Last week I had the opportunity to moderate a panel discussion with John True, Managing Partner at Cultivation Capital and Adam Weber, Co-founder of Emplify, an employee engagement company, around strategies executives need to take now to position their companies for a bounce back.
Here are the key takeaways from that discussion.
I worked for a CFO once who would regularly say, “That sounds like a broken process.” I got tired of hearing that, not because he was wrong, but because he was right.
I often get calls from Founders or Sales Leaders asking if I will come in and evaluate their sales reps. because they aren’t sure they’ve got the right players on the team. I gently say to them that I’d be happy to interview each rep., and provide feedback, but only after I’ve had a chance to evaluate their sales process. Most of the time I find the people aren’t broken, their sales process is. Without a formal sales process and KPI around it reps. will flounder and sales leaders will be frustrated and clean pipelines will be a fantasy.
The dictionary definition of productivity is:
The KKJ definition:
So what’s the big deal? Why should sales leaders care about and measure the productivity of their sales reps? Because it matters. What I love about sales is it is the blending of art and math. I tell sales reps. I don’t care if they work harder or smarter- just hit quota! Productivity is the grease that makes the sales wheels move. Each prospecting call, email, discovery call, demo, and negotiation will all add up to success if done consistently and effectively.
I was doing a pipeline audit for a client a few years ago when I ran across a sales stage called “Stalled”. What is this, I asked? “Oh- That’s where we put all the deals that we think will close someday but are currently stalled out. We don’t want to lose track of them.” WTF????
So as crazy as this sounds, they aren’t the only company I’ve run across with a similar thought process. So let’s set the record straight. Stalled is not a stage in the sales cycle!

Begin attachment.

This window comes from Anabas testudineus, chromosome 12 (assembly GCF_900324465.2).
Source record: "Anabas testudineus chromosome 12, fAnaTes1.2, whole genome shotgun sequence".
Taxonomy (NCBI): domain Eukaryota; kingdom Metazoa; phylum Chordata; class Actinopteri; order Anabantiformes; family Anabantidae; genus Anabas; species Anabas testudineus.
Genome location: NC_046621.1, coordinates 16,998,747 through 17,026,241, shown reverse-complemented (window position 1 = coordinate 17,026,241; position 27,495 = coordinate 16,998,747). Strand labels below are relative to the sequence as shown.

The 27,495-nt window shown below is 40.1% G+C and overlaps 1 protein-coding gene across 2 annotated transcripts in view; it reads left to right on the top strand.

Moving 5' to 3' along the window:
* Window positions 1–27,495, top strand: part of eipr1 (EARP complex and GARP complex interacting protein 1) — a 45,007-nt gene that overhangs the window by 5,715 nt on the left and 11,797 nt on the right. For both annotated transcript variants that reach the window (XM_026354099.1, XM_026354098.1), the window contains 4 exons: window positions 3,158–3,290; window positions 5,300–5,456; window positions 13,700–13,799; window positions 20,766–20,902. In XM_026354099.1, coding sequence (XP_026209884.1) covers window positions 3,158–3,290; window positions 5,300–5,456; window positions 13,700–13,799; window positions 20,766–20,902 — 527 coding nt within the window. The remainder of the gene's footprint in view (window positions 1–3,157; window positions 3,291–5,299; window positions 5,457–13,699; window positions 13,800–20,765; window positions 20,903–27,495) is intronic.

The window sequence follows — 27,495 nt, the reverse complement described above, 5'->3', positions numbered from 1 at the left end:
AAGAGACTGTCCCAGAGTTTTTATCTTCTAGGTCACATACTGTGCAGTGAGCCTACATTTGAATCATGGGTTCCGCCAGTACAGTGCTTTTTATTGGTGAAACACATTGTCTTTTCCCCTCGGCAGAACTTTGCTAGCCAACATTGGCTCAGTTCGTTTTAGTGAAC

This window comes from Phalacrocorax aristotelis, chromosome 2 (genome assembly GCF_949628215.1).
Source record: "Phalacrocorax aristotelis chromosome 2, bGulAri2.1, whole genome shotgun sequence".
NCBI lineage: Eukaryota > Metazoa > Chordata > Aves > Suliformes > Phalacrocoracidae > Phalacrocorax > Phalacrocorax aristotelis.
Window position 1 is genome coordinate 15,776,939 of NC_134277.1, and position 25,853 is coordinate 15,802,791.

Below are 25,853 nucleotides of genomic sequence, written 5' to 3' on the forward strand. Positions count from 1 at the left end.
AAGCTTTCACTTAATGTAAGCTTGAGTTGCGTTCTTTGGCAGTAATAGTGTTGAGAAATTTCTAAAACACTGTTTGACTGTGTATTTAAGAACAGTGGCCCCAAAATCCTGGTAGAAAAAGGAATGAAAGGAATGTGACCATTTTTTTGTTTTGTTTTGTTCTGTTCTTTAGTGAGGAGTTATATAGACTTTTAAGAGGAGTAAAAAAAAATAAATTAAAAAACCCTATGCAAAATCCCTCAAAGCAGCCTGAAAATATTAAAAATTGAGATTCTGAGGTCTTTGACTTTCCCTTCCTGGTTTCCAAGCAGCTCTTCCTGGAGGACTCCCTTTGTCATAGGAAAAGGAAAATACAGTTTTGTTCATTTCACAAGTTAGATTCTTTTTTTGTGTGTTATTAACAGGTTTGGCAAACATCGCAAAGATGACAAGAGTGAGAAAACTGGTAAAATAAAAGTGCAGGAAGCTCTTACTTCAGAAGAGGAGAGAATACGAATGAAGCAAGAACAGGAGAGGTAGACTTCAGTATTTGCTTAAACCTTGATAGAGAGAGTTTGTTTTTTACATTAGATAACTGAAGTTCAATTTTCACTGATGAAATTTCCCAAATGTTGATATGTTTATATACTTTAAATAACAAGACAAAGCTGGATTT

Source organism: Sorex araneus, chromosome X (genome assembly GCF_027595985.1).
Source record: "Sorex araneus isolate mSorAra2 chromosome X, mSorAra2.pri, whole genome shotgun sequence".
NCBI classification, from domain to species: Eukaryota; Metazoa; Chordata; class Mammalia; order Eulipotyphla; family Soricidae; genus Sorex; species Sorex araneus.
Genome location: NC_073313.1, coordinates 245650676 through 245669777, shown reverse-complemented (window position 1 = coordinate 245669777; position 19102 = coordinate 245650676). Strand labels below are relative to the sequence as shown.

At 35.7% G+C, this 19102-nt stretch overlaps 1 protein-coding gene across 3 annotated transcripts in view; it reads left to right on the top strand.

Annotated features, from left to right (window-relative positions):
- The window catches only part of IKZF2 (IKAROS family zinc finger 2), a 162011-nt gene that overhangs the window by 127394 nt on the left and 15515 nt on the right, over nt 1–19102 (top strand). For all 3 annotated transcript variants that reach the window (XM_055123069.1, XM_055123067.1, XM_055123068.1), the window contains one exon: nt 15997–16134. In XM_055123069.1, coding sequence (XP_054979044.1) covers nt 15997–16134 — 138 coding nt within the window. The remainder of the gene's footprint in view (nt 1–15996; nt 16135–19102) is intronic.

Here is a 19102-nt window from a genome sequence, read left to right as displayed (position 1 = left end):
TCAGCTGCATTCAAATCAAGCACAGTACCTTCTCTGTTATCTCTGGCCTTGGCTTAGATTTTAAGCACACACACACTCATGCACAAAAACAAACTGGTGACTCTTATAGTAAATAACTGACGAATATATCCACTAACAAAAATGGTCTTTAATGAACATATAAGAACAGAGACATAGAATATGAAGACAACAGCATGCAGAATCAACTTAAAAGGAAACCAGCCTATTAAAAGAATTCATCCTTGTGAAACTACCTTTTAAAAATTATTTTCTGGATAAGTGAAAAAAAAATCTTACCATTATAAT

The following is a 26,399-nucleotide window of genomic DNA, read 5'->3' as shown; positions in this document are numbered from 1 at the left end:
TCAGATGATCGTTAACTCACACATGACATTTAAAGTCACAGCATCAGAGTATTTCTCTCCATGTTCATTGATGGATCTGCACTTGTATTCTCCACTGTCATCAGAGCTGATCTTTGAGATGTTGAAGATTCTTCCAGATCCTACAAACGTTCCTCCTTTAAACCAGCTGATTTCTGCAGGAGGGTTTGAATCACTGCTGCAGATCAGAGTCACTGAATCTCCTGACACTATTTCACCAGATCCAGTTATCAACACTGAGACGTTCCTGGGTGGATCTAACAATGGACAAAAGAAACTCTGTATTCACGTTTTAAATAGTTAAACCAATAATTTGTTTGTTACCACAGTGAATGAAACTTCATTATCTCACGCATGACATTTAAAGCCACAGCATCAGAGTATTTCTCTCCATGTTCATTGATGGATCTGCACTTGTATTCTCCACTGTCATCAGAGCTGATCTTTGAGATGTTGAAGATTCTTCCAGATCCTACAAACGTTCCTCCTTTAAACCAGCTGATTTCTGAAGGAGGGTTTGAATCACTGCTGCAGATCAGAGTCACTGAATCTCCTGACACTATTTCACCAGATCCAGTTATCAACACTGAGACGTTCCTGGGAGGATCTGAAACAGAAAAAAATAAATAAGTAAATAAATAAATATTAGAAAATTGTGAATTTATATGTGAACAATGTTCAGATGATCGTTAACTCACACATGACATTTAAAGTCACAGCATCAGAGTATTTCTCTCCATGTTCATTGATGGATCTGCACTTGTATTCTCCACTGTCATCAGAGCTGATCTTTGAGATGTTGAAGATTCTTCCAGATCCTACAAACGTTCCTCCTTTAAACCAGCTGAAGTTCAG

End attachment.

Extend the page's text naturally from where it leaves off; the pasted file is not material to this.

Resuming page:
So, sometimes I refer to myself as “The Badass Sales Leader”. I do this to set the right tone for hard conversations I need to have with Founders and Sales Leaders about behaviors I have no tolerance for, like Sales Reps. who take their base salary for granted. Let me be clear. I’m all for paying SDRs, AEs, and CSMs a base salary along with commission and bonus. What I’m not ok with is NOT getting ROI on that investment.
T-minus 45ish days and counting. This year is coming to a close and even though you’re working hard to squeeze all the revenue you can out of 2019, it’s time to begin thinking about next year.
There are 2 ways I like to help my clients prepare for the next year:
We spend most of our life trying to add more to it. More money, more friends, more activities, more fun, and more time off. What if life, work, and sales weren’t a quantity game, but a quality game? What if you could enrich your life and work by saying “No” more often? We are over-scheduled, stressed out, and under the delusion that more is better. Saying “No” or “I wish I could” isn’t easy, but it’s better than saying yes and being resentful. #ownyourownshit
“Choose Discomfort over Resentment”
– Brene Brown
There are two areas that I introduce the addition by subtraction philosophy to my clients: People and Pipeline.